INSURANCE

DEFINITION

e.

Insurance

  • The act or an instance of insuring
  • A sum paid out as compensation for some theft, damage, loss etc.
  • A sum paid out


I don’t know if you have ever crashed your car, or lost something valuable to you, or had a house fire, a flood, or had something stolen? If you have, you will know it costs a lot of money to replace the items, and as most of us don’t have bucket loads of spare cash, we would find ourselves in a bit of a predicament. That’s where insurance comes in.
I don’t know when it started, but we can assume it had something to do with wealthy people wanting to protect their property, or goods, but you can see the sense in taking it out, after all, insurance takes the “what if?” and “if only,” out of life, even if we are only talking about possessions.

I did not have insurance on my list of topics to write until several weeks ago, a time when I was in the final stages of editing the book.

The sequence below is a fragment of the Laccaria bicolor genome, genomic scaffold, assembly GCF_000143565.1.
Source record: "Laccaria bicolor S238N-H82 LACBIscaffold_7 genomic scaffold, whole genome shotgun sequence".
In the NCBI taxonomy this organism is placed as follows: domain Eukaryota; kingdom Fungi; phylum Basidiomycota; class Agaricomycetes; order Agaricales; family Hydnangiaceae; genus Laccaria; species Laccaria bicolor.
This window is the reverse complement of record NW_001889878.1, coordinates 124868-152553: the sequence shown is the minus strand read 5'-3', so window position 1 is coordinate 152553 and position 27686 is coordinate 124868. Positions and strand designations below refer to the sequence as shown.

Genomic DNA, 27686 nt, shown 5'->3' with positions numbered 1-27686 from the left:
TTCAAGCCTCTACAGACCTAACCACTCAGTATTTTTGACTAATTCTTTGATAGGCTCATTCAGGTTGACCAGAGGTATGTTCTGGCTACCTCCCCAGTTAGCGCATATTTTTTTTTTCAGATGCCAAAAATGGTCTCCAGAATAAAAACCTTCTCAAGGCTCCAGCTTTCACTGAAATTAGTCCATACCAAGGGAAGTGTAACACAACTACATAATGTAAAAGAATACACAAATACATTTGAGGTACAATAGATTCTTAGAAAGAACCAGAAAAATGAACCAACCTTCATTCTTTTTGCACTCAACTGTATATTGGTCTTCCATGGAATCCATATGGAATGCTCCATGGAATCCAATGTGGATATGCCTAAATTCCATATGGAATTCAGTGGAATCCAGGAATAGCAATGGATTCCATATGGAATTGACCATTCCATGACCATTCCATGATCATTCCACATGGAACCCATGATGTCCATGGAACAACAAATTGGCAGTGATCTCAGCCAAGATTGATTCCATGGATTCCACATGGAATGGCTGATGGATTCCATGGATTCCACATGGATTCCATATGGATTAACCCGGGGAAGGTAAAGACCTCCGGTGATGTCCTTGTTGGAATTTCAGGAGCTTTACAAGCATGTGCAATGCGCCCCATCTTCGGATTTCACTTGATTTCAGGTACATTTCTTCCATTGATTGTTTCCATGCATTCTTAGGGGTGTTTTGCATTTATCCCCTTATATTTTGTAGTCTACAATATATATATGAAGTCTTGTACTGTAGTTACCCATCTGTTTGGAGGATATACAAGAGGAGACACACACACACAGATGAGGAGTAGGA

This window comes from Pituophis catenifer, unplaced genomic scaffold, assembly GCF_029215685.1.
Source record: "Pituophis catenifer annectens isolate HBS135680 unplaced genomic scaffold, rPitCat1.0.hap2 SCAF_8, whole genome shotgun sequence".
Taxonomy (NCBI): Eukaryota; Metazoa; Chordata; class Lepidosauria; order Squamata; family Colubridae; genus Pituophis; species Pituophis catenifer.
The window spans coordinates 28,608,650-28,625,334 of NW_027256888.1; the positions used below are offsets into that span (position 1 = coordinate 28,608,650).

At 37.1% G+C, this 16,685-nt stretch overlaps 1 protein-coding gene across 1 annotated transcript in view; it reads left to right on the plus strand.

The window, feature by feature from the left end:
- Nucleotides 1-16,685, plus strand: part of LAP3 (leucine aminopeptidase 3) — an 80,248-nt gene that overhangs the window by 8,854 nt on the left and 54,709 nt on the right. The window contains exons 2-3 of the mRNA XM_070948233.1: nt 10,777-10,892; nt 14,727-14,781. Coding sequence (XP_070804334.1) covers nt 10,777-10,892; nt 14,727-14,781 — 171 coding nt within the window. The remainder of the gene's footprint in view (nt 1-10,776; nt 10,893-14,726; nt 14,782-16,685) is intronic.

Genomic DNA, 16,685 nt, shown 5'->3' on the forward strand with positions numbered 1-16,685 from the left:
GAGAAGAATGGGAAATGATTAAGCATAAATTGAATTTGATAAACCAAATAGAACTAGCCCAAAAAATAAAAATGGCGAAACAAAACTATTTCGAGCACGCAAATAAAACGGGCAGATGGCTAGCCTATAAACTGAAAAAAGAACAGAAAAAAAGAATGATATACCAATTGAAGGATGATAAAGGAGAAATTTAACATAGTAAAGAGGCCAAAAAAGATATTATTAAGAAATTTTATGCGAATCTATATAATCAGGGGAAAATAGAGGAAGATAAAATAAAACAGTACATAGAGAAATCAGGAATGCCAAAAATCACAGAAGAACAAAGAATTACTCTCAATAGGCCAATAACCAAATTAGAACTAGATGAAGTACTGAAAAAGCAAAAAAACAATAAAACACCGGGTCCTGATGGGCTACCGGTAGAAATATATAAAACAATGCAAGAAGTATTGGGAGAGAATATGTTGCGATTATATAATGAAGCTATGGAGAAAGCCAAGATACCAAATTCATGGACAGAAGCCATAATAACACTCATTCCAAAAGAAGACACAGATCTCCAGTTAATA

I had gone on a two week holiday to greece (my first proper holiday for many years), and it was during this time, I realised I had a missed an important topic. Let me explain why.

I woke up in the morning with a slight pain in my abdominal area, nothing severe, but nonetheless, uncomfortable. Having had food poisoning abroad on many occasions, I put it down to a dodgy meal the night before, or ice cubes in the water. I got some herbal tablets from the pharmacist, and he told me to take these three times a day, and if it didn’t clear up, I should go to the doctor.

Four days later, and it was still there, so I headed down to the local doctor’s surgery.
“If you can just fill in this form please, and write down the details of your travel insurance.”
“Ah, but I don’t have any travel insurance,” I replied, now starting to worry I wouldn’t have enough money for treatment.
“No travel insurance…?”
“Err, no, how much will it be?”
“Eighty euros.”
“Oh, I see.”